More discussion needed on hydro

Dear Editor:

Dave Hornbacher’s recent letter “clarifying” the city’s water-rights issue is part right, part misleading and part very wrong.

Dave is correct that if the city’s water right for hydropower is found abandoned, the junior rights will get a step up in the priority system. But that is not the same thing as “taking” Aspen’s water. Saying otherwise is misleading and fearmongering.

If the hydro right is found abandoned, Aspen will still hold, by far, the largest and most senior portfolio of water rights on Castle and Maroon creeks. The rights of the plaintiffs will still be junior to Aspen’s. They will not gain a drop of water from it. Aspen will still hold rights to more water than actually exists in either stream most of the time.

Dave is also right that a new “consumptive” right could be filed. But that could happen regardless of the lawsuit and be filed by anyone, including Aspen. In Colorado, the right to divert water from any natural stream “shall never be denied” (Colorado Constitution). Any new diversion is no threat to Aspen or the minimum streamflow.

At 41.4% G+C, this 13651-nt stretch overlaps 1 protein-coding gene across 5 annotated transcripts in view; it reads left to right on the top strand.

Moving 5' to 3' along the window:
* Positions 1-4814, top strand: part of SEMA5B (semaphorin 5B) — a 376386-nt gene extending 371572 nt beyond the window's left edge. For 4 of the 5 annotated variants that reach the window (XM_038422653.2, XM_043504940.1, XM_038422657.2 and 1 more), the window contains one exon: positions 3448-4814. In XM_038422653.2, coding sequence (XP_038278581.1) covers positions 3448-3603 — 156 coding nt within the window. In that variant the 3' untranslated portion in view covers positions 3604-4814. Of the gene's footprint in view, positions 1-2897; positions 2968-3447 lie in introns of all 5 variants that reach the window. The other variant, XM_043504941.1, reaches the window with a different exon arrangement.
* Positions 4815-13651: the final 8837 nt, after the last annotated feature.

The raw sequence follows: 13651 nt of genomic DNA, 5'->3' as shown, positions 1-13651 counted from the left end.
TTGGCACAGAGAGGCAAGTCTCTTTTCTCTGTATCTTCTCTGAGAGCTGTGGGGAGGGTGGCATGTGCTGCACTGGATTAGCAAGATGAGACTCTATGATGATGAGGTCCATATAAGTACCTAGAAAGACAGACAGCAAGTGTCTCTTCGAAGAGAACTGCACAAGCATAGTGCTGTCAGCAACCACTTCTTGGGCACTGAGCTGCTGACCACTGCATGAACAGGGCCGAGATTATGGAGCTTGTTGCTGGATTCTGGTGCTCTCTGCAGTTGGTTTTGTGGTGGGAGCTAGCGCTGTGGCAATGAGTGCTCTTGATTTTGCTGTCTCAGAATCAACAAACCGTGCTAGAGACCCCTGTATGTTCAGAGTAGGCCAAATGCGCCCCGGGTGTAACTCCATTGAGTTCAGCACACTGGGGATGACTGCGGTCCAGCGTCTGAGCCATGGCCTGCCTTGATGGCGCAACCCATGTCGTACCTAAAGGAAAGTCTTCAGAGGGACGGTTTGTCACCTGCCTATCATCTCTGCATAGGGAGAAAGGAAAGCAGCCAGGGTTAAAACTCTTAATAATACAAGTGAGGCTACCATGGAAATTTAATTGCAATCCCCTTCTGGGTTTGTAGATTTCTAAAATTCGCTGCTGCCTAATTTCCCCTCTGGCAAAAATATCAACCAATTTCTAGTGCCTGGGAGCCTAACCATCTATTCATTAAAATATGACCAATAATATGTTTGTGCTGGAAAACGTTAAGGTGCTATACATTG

But then Dave goes off base by saying water diverted for “consumptive” use “wouldn’t come back – ever.” That is not true, and he knows it. Most water diverted for “consumptive” needs does, in fact, return to the stream. With agriculture, generally 80 percent or more of the diverted water returns. Municipal diversions return about 95 percent of the diverted water.

If Dave’s claim were true, that “consumptive” uses permanently removed all the water they divert, the rivers of Colorado would be quickly sucked dry. Trans-basin diversions are the one type of diversion that does what Dave claims. But only Aspen is trying that with Maroon and Castle creeks.

Ironically, the only new trans-basin diversion ever likely to occur on either stream will be the city’s proposed “nonconsumptive” diversion from Maroon Creek to Castle Creek. The city’s trans-basin diversion will do exactly what Dave wants you to fear most: permanently dewater the lower portion of Maroon Creek.

Most of the small diversions on Castle Creek take water for ponds, irrigation and other outdoor “consumptive” uses. Most of this water returns to the streams relatively quickly. Aspen’s proposed diversions will dewater a much longer reach. And never back to Maroon Creek – ever.

I applaud Aspen’s subordination of its rights to the minimum flows in Castle and Maroon creeks and the water it contributed to Hunter Creek. Others should follow Aspen’s lead if they can. Our rivers are at historic low flows, and continued persistent drought is forecast. We face another year when the hydro plant, if operating, wouldn’t provide much electricity.

Rather than a back and forth in the papers like this, we need an open, collaborative community discussion for rethinking the Castle Creek project. I hope the city agrees and that it isn’t just building a case for a decision that’s already been made.

Ken Neubecker